American Indians and Alaska Natives - Indian Country and Reservations
- Broadly speaking, Indian country is all the land under the supervision of the federal government that has been set aside primarily for the use of Indians. This includes all land within an Indian reservation and all land outside a reservation that has been placed under federal superintendence and designated primarily for Indian use.
- As a general rule, state laws do not apply to Indians in Indian country. Instead, tribal and federal laws apply.
- Indian country is defined in a federal criminal statute (18 U.S.C. 1151) as follows:
(a) all land within the limits of any Indian reservation under the jurisdiction of the United States government, notwithstanding the issue of any patent, and including rights-of-way running through the reservation.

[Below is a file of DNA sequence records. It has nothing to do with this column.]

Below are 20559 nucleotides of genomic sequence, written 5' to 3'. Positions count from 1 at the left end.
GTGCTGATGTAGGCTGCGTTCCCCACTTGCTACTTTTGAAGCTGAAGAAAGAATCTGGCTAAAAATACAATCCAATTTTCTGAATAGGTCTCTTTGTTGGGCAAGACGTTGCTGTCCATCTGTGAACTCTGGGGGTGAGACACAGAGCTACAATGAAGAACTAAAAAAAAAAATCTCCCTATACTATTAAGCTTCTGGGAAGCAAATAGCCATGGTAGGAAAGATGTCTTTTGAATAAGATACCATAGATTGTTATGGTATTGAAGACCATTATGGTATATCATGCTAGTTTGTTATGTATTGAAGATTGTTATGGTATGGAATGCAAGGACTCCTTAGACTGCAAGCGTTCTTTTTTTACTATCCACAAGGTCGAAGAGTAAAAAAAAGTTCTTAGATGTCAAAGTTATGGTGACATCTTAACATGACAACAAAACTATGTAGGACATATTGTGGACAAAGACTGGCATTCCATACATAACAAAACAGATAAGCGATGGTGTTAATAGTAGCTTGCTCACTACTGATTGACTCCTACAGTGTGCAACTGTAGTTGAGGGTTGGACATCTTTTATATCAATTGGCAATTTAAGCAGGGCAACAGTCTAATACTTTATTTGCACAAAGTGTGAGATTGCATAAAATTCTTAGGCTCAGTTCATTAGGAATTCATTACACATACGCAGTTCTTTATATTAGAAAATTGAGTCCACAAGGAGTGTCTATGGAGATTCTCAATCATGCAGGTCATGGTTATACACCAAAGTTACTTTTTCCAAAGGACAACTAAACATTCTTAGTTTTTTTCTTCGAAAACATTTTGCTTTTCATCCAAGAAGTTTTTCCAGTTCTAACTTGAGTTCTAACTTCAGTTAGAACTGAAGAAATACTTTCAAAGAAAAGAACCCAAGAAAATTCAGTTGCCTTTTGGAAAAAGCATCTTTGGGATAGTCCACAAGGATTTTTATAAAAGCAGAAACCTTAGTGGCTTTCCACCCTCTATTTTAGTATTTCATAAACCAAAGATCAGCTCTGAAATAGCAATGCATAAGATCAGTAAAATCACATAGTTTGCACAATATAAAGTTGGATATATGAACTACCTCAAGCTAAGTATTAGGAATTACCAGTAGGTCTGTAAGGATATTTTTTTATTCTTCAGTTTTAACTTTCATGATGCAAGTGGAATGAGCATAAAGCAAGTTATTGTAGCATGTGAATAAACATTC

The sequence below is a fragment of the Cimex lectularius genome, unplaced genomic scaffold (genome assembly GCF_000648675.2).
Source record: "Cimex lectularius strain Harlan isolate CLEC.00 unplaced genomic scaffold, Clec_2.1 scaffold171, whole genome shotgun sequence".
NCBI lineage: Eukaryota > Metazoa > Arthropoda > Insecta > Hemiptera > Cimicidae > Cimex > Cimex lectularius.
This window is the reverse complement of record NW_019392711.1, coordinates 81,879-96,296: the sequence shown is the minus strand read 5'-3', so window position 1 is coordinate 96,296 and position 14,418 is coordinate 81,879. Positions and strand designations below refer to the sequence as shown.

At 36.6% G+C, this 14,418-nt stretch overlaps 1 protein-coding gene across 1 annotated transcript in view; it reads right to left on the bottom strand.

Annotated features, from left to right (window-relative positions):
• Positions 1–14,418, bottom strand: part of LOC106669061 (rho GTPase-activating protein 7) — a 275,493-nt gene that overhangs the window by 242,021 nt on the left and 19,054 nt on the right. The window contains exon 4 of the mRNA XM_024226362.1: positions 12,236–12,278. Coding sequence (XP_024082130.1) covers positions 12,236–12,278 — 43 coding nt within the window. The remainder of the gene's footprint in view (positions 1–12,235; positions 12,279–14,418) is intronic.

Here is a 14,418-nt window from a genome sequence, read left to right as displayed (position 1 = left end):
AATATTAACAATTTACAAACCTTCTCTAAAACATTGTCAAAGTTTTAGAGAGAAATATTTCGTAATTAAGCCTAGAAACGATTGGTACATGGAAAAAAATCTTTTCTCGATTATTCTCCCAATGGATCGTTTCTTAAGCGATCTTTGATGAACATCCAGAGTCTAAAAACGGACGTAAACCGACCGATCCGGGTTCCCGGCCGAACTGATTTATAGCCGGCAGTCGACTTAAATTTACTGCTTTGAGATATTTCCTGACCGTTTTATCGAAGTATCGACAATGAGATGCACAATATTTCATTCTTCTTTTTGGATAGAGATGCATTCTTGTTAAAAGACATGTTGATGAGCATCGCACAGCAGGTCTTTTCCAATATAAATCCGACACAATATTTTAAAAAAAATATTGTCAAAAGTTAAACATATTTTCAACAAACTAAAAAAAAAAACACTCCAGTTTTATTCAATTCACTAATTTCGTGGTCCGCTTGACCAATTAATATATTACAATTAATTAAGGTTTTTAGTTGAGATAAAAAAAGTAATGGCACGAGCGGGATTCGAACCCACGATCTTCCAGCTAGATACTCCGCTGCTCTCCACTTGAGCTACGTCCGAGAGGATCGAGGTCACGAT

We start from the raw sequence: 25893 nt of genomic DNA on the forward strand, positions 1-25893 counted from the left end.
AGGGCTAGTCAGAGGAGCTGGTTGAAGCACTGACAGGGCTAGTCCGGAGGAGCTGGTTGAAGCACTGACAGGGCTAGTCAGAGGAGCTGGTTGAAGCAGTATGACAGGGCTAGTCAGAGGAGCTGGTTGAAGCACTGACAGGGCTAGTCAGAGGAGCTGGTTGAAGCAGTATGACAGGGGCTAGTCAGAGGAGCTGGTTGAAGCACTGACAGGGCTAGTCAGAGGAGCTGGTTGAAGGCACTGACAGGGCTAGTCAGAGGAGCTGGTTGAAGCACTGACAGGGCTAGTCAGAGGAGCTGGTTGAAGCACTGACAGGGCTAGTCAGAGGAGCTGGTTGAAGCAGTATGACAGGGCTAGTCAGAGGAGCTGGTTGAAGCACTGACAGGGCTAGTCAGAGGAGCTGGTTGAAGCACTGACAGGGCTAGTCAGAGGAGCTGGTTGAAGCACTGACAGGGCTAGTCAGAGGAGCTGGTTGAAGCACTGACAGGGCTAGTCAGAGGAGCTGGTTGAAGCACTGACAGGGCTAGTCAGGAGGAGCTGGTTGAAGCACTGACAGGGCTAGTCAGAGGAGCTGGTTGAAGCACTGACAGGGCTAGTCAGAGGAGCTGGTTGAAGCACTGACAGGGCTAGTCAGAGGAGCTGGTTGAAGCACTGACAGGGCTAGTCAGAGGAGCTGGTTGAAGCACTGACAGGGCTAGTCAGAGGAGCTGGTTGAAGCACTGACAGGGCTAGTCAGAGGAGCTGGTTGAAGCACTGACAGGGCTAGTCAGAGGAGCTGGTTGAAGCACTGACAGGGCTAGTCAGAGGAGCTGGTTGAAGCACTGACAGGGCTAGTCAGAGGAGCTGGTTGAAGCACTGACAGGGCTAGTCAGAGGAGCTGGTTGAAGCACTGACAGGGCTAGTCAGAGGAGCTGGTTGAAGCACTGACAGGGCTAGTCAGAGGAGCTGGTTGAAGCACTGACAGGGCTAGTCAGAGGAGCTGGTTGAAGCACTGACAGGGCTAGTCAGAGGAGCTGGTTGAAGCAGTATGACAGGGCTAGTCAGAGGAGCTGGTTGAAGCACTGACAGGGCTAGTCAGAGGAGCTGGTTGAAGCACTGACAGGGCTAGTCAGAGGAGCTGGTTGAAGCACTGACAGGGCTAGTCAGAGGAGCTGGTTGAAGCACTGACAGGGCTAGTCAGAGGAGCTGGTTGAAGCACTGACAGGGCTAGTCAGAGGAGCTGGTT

(b) all dependent Indian communities within the borders of the United States whether within the original or subsequently acquired territory thereof, and whether within or without the limits of a state, and
(c) all Indian allotment, the Indian titles to which have not been extinguished, including rights-of-way running through the same.
- An Indian reservation is land that has been set aside by the federal government for the use, possession, and benefit of an Indian tribe or group of Indians. The terms Indian country and Indian reservation are often used interchangeably, but they are not the same. Indian country is a larger concept because it includes not only all Indian reservations but also dependent Indian communities and trust and restricted allotments located outside a reservation.